[ceph-users] Running Jewel and Luminous mixed for a longer period
richard.hesketh at rd.bbc.co.uk
Wed Dec 6 02:38:14 PST 2017
On 06/12/17 09:17, Caspar Smit wrote:
> 2017-12-05 18:39 GMT+01:00 Richard Hesketh <richard.hesketh at rd.bbc.co.uk <mailto:richard.hesketh at rd.bbc.co.uk>>:
> On 05/12/17 17:10, Graham Allan wrote:
> > On 12/05/2017 07:20 AM, Wido den Hollander wrote:
> >> Hi,
> >> I haven't tried this before but I expect it to work, but I wanted to
> >> check before proceeding.
> >> I have a Ceph cluster which is running with manually formatted
> >> FileStore XFS disks, Jewel, sysvinit and Ubuntu 14.04.
> >> I would like to upgrade this system to Luminous, but since I have to
> >> re-install all servers and re-format all disks I'd like to move it to
> >> BlueStore at the same time.
> > You don't *have* to update the OS in order to update to Luminous, do you? Luminous is still supported on Ubuntu 14.04 AFAIK.
> > Though obviously I understand your desire to upgrade; I only ask because I am in the same position (Ubuntu 14.04, xfs, sysvinit), though happily with a smaller cluster. Personally I was planning to upgrade ours entirely to Luminous while still on Ubuntu 14.04, before later going through the same process of decommissioning one machine at a time to reinstall with CentOS 7 and Bluestore. I too don't see any reason the mixed Jewel/Luminous cluster wouldn't work, but still felt less comfortable with extending the upgrade duration.
> > Graham
> Yes, you can run luminous on Trusty; one of my clusters is currently Luminous/Bluestore/Trusty as I've not had time to sort out doing OS upgrades on it. I second the suggestion that it would be better to do the luminous upgrade first, retaining existing filestore OSDs, and then do the OS upgrade/OSD recreation on each node in sequence. I don't think there should realistically be any problems with running a mixed cluster for a while but doing the jewel->luminous upgrade on the existing installs first shouldn't be significant extra effort/time as you're already predicting at least two months to upgrade everything, and it does minimise the amount of change at any one time in case things do start going horribly wrong.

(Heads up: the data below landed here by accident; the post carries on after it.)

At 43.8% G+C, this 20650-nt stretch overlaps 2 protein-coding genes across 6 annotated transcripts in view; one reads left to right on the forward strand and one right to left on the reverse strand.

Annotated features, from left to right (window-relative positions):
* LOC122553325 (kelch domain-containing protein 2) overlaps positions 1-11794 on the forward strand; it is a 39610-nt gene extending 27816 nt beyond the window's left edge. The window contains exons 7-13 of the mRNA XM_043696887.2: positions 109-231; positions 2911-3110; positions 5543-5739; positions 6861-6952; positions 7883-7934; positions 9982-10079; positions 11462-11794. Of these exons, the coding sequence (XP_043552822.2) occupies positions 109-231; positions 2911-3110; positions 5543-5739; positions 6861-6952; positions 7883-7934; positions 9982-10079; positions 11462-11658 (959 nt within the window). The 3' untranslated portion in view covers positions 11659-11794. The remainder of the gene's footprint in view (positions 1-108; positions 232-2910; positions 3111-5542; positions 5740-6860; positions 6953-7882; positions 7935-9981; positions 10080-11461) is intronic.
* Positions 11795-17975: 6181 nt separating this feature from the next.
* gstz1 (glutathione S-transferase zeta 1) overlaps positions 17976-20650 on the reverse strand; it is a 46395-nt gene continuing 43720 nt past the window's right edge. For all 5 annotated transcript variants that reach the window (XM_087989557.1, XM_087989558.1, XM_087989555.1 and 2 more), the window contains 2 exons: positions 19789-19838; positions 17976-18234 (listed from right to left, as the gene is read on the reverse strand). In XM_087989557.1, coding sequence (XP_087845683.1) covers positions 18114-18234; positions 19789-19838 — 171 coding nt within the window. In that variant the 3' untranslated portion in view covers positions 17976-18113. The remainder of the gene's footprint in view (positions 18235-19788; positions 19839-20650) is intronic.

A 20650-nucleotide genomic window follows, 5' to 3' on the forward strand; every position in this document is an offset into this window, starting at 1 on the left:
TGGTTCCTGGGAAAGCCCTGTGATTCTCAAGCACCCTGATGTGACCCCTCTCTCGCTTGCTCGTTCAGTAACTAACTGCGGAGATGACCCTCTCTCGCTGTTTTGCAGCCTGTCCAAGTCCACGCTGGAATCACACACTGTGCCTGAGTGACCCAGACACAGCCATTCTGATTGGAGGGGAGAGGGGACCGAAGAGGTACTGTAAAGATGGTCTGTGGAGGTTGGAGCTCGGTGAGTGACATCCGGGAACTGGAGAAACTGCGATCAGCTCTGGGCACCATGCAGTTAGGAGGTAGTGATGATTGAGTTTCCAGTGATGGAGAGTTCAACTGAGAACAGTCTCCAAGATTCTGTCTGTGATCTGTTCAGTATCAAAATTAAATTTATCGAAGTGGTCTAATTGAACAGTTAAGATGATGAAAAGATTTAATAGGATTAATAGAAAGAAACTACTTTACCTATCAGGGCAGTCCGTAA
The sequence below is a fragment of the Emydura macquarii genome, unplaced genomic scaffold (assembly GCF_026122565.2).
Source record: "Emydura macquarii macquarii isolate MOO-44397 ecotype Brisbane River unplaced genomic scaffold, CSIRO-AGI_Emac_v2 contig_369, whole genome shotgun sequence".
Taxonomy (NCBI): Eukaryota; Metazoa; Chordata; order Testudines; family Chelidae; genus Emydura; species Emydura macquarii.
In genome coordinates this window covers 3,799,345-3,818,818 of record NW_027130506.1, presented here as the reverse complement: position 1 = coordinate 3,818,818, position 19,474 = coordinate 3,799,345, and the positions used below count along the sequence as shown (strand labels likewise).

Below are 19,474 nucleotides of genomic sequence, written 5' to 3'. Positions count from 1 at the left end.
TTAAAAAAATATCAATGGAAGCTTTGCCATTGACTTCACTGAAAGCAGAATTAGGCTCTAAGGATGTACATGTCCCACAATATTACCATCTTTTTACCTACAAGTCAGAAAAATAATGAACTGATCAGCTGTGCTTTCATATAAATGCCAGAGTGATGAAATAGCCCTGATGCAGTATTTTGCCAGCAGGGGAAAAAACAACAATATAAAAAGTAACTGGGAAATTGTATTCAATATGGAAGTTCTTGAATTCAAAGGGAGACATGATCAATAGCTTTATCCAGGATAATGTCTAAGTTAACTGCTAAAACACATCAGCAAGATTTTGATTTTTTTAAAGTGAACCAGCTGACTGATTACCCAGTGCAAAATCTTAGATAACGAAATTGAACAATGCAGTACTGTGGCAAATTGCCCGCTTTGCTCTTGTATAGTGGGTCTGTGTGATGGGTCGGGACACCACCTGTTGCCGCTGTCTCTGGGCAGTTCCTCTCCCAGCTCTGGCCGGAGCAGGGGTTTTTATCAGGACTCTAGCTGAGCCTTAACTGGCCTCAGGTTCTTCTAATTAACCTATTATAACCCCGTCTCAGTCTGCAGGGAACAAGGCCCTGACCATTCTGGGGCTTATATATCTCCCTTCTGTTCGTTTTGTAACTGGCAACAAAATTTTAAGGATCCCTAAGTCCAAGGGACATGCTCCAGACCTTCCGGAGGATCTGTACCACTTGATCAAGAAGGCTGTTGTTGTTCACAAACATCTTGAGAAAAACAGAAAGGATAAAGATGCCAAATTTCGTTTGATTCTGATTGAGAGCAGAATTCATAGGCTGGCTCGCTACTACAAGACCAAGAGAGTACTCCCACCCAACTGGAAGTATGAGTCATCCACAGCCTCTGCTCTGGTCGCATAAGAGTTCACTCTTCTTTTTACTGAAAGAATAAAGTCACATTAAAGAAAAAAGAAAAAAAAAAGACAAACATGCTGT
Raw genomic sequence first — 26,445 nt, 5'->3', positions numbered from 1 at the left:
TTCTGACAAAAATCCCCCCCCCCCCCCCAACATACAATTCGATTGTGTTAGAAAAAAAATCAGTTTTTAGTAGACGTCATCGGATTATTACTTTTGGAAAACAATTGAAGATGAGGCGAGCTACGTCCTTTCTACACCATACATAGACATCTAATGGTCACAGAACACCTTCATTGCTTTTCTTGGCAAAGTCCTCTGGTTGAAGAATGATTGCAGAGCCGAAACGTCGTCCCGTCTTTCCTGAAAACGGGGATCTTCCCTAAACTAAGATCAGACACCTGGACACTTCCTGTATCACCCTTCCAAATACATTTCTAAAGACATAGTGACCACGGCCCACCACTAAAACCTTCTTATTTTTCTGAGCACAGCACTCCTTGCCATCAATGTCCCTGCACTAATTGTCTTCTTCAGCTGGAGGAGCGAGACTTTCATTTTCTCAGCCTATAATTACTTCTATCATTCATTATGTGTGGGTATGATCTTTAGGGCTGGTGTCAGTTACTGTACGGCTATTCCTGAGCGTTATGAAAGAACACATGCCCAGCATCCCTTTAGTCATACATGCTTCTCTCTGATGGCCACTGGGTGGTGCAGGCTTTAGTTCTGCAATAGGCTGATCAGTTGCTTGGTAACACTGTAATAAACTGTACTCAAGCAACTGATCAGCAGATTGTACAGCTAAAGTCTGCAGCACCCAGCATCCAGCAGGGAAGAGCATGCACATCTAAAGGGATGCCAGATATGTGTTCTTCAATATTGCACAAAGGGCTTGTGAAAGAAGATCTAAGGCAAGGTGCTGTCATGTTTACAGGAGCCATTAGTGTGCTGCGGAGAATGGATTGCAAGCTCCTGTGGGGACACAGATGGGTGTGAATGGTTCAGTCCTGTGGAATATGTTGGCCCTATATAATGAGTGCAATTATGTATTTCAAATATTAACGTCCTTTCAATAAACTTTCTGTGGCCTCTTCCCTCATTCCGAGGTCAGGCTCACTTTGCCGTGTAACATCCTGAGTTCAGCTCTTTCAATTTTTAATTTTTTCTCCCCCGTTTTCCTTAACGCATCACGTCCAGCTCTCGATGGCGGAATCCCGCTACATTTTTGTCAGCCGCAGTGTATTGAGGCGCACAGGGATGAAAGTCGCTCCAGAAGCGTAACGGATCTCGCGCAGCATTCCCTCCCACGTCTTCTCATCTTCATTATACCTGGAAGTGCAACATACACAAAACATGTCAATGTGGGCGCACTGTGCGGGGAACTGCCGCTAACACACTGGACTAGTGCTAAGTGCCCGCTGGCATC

> Also, at 48 nodes, I would've thought you could get away with cycling more than one of them at once. Assuming they're homogenous taking out even 4 at a time should only raise utilisation on the rest of the cluster to a little over 65%, which still seems safe to me, and you'd waste way less time waiting for recovery. (I recognise that depending on the nature of your employment situation this may not actually be desirable...)
> Assuming size=3 and min_size=2 and failure-domain=host:
> I always thought that bringing down more then 1 host cause data inaccessebility right away because the chance that a pg will have osd's in these 2 hosts is there. Only if the failure-domain is higher then host (rack or something) you can safely bring more then 1 host down (in the same failure domain offcourse).
> Am i right?
> Kind regards,
Oh, yeah, if you just bring them down immediately without rebalancing first, you'll have problems. But the intention is that rather than just killing the nodes, you first weight them to 0 and then wait for the cluster to rebalance the data off them so they are empty and harmless when you do shut them down. You minimise time spent waiting and overall data movement if you do this sort of replacement in larger batches. Others have correctly pointed out though that the larger the change you make at any one time, the more likely something might go wrong overall... I suspect a good rule of thumb is that you should try to add/replace/remove nodes/OSDs in batches of as many you can get away with at once without stretching outside the failure domain.
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